Tuesday, October 11, 2005
Web 2.0 vs America
"...Start talking with people in Montana about Skype, for example, and their eyes glaze over, he said."
Link. Funny, start talking with people in say, India, China, Burma, Sri Lanka, Pakistan, Egypt, Poland, Israel, Spain, Italy, Lebanon, or Nepal about Skype, like I have, and they'll tell you how cool they think it is.
Of course, most of those guys are also not busy arguing whether the earth got created 4000 or 4 billion years ago.
Perhaps that could be because the people you talk to in India, China, Burma, Sri Lanka, Pakistan, Egypt, Poland, Israel, Spain, Italy, Lebanon, or Nepal are predisposed toward technology.
I think it is safe to assume that the average street vendor in India, like the average Montana resident, has no clue about Skype, or frankly a use for it.
It's great that we have technology like thia at our fingertips, but let's also realize that this is not average. With even broadband penetration in the US below 50% it won't be for a while, especially in rural areas.
Thanks for the comment. In fact, the people I talked to are mostly friends and family - not geeks at all.
They simply have a different value prop than Americans, for whom most things are cheap - like connectivity; I think they're far more open to learning about new things as well.
First note: 71% of the English speaking World lives within US borders.
I was asked this same question by a local reporter doing a piece on skype ... after we talked it through, we concluded that skype is most attractive to people who need to make cross-border calls. In the US I can speak with the vast majority of the World's English speakers w/out having to cross a single borders .... so I don't need free VOIP ... long distance in the US is typically slightly cheaper than skype-out.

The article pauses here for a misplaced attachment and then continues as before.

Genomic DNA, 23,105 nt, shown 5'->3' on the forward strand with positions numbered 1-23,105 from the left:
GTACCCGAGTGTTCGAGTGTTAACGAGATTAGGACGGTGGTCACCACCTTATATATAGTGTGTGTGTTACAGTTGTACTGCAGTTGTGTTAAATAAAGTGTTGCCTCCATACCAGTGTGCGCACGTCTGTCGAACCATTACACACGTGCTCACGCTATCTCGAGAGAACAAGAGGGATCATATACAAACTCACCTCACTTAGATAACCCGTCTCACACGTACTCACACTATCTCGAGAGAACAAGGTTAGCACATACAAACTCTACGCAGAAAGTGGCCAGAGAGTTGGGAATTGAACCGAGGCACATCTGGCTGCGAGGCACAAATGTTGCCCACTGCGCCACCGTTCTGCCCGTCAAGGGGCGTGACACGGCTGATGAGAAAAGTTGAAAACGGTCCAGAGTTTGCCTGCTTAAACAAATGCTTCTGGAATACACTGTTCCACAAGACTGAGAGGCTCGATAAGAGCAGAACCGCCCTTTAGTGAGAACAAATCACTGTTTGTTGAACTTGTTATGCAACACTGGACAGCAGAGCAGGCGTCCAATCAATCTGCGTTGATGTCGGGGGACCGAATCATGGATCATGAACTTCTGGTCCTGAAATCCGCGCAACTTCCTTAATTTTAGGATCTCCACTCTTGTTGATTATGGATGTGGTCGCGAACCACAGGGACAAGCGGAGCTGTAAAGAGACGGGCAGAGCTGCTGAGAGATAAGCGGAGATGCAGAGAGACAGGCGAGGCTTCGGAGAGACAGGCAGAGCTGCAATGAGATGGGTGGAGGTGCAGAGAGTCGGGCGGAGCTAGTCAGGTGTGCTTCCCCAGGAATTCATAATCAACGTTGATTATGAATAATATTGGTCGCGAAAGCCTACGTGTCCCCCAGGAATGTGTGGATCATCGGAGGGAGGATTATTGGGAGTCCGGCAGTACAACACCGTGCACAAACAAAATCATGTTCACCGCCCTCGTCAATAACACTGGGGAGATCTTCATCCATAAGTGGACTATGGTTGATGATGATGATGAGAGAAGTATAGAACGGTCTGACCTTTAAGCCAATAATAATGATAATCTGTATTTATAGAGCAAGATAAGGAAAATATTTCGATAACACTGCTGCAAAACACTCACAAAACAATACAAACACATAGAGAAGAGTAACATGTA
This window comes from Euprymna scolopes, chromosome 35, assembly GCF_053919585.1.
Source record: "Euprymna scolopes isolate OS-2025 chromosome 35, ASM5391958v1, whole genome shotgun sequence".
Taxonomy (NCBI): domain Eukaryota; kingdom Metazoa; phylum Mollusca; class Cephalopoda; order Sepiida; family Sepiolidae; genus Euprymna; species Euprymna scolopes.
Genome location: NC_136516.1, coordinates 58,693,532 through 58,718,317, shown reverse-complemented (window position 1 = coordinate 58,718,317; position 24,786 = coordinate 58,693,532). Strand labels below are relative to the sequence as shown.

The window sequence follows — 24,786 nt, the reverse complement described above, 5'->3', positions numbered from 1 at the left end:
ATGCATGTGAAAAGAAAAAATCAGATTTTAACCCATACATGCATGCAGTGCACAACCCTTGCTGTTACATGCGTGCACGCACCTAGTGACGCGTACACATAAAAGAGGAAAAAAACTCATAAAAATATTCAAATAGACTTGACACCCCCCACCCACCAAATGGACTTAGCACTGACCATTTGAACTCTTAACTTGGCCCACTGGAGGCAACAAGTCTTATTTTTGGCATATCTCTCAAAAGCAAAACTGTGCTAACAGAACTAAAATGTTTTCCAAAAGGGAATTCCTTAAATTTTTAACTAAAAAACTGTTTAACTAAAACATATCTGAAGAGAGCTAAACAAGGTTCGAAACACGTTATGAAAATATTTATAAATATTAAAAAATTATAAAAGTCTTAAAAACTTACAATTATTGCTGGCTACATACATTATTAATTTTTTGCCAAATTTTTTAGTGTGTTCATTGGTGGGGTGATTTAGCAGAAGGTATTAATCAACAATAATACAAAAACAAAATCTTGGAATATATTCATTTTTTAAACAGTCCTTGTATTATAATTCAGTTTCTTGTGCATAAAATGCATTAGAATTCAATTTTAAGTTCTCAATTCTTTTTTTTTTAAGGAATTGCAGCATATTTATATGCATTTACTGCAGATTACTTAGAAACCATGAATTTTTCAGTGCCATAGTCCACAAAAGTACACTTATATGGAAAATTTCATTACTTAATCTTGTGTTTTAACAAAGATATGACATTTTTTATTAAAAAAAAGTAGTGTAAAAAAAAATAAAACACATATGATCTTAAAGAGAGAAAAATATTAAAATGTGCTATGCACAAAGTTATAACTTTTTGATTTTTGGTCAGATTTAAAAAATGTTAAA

Show me a US resident who is either an immigrant or works in cross-border commerce and I'll show you a skype user. It's just a small % of the US online demographic.
Beyond that, the telecom "culture" in the US is largely counter-intuitive to the R.O.W. (dont get me started about the missed cell phone opportunity over here).
Once VOIP becomes portable ... it may have a chance in the US ... because the mobile model here is HUGELY flawed in that users are typically charged for incoming minutes - which is frankly REDICULOUS and is why we have the smallest cellular industry of all developed nations (on a per capita basis)
... the cell providers here see the threat of mobile VOIP though ... sprint/nextel just launched "free incoming" ... and if the other providers do the same before VOIP is mobile, SKYPE will remain as obscure as it is today ... until the R.O.W. learns English that is ...
Fwiw, Mary Meeker's presentation at Web 2.0 had a slide that showed Skype's adoption curve. Supposedly it is the fastest growing application ever.
America's US-centrism is a significant achilles heel.
eBay has already added Skype to Kijiji:
(That's just for Japan but the integration is global.)